SEPTEMBER: I've got 2 for this month...who-done-it. This time Adelia has to figure out who killed the King's mistress. Was it the estranged queen, Eleanor of Aquitaine. Reluctantly, Adelia finds herself once again in the company of Rowley Picot, the new Bishop of St. Albans…and her baby's father. The Sugar Queen is very interesting book about finding yourself. Josey was brought up with privilege, but unloved by her mother.....with whom she still lives....and adored by her father....who she didn't know was as philanderer. Through a serious of mysterious and unexplainable events, Josey finds a her first true friend, her first true mentor, and her true love.
OCTOBER: It's October 1 and I have just finished my pick for the month.... The Saffron Kitchen ::
NOVEMBER: OK, this was a slow month.....only 4 books. My favorite was
DECEMBER: The final book of the year is this month's pick - The Expected One ::
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I'll give it a try if I'm not too late =)
January: Azure Bonds by Kate Novak & Jeff Grubb This book is part of a trilogy. All three books were very good and should be read together, since the stories, while each is complete unto itself, are continuations in the lives of the characters. I thought this was a well-written, action-packed Fantasy novel and will be looking for other books by these authors in the future.
February: The Riddle of the Wren by Charles de Lint A refreshing, original story in the Fantasy genre. There is a heroine (who actually wears clothes!) who defeats evil with the help of a giant, some elvish-like beings, and other lesser-known creatures. Perhaps not as much action as some of the others I've read, but full of plenty of good writing and such a fantastic story!!
April: Just After Sunset by Stephen King The King of Horror and Suspense does it again! His short stories, as usual, leave you 1/4 grossed out and 3/4 terrified! A pleasure to read, with quick, mostly short tales.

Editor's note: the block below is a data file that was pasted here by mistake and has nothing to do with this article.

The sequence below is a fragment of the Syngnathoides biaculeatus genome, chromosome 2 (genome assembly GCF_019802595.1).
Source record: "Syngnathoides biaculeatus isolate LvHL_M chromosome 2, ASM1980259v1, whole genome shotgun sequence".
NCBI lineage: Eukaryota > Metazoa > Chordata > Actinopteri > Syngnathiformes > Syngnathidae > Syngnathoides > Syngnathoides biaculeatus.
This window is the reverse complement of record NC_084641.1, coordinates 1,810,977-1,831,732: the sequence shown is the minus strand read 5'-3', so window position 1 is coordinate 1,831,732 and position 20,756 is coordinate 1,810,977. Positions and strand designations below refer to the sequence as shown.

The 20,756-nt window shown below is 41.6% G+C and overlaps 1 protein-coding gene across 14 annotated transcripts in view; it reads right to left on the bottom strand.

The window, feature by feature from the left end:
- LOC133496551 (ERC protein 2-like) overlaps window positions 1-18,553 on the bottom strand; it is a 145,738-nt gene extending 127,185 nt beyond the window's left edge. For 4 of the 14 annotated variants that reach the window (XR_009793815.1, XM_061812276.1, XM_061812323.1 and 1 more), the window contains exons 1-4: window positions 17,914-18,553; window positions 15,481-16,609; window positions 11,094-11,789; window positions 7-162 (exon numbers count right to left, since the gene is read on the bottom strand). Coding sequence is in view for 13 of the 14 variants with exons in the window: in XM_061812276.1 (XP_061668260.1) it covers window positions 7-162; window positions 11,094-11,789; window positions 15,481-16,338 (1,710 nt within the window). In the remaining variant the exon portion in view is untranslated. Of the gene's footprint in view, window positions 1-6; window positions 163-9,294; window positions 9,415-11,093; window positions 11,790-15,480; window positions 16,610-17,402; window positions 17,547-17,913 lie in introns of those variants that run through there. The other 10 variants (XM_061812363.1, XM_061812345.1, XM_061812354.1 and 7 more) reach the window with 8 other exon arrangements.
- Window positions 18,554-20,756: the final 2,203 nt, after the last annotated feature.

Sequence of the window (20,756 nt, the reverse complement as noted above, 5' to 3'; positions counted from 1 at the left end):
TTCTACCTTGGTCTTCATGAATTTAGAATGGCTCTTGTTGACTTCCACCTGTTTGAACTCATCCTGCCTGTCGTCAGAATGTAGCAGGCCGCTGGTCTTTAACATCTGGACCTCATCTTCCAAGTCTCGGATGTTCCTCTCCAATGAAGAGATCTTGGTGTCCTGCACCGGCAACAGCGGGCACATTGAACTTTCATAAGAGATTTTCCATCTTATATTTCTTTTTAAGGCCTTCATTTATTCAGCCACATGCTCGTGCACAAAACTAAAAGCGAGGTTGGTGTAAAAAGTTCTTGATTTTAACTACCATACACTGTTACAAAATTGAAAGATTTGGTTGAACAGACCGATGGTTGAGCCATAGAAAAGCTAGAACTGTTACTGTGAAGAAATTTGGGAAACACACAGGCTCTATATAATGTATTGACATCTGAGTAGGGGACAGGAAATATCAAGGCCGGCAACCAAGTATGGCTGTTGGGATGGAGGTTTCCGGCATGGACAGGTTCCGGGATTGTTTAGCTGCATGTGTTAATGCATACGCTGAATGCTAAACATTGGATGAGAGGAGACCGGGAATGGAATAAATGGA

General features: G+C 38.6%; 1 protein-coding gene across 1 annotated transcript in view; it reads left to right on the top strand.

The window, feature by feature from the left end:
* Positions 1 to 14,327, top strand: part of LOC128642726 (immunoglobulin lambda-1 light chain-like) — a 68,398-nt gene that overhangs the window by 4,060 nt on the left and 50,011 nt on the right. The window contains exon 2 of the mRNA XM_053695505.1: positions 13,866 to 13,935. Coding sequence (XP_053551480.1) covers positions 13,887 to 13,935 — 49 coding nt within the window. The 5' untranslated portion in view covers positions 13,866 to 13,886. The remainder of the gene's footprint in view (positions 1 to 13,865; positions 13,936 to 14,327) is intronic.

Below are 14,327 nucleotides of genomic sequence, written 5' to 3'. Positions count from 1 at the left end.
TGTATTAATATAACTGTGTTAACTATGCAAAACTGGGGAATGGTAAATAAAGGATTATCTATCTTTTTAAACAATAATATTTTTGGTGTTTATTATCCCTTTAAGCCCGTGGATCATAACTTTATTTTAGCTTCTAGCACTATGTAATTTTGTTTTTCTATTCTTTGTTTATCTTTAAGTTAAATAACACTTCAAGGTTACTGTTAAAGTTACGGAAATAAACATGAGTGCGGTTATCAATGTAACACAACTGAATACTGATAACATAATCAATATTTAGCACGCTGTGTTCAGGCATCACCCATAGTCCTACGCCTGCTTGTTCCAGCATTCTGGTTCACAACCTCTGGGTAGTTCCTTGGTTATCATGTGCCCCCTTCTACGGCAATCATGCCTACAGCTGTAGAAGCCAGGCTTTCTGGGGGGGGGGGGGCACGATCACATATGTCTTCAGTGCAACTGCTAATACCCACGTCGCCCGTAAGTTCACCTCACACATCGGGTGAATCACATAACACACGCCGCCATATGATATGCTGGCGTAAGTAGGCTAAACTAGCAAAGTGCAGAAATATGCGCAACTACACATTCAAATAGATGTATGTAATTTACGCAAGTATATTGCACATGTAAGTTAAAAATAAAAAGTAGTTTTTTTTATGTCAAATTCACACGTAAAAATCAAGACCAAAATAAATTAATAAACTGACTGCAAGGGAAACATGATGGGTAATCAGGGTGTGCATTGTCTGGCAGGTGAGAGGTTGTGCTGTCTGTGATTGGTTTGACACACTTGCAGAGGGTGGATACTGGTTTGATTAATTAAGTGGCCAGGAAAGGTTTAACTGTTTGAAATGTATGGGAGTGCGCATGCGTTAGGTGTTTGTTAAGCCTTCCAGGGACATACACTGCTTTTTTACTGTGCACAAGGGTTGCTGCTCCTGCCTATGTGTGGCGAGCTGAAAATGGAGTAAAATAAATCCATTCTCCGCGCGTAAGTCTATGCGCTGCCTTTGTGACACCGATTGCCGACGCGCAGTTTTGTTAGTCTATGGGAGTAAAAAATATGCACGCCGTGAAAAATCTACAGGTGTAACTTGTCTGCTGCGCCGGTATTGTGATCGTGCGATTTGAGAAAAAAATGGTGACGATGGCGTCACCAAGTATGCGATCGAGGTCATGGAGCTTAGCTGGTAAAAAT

May: The Sword in the Stone by T. H. White The first book in a series. A classic and wonderful tale of King Arthur. Unfortunately, I didn't like the last book The Book of Merlyn at all. But the rest of the books in this series were very good.
June: Sky Burial: An Epic Love Story of Tibet by Xinran Xue An incredible, true story of a woman's journey into Tibet to find her lost husband. This is by far the best non-fiction book I've read in ages. Before I started it, I was afraid I wouldn't like it, but I was drawn in and finished it in less than 24 hours. Highly recommended!!!
Runner-Up: The Crystal Singer series by Anne McCaffrey (Crystal Singer, Killashandra & Crystal Line) Another great sci-fi/fantasy series by Ms. McCaffrey. This is the second time I've read these books and I loved them the second time around as much as the first!
Honorable Mention: Cane River by Lalita Tademy Another unusual book for me to read, but I really enjoyed it and found myself completely enthralled by the lives of an entire family (and especially the women). It was an eye-opening story and I really am glad I read it.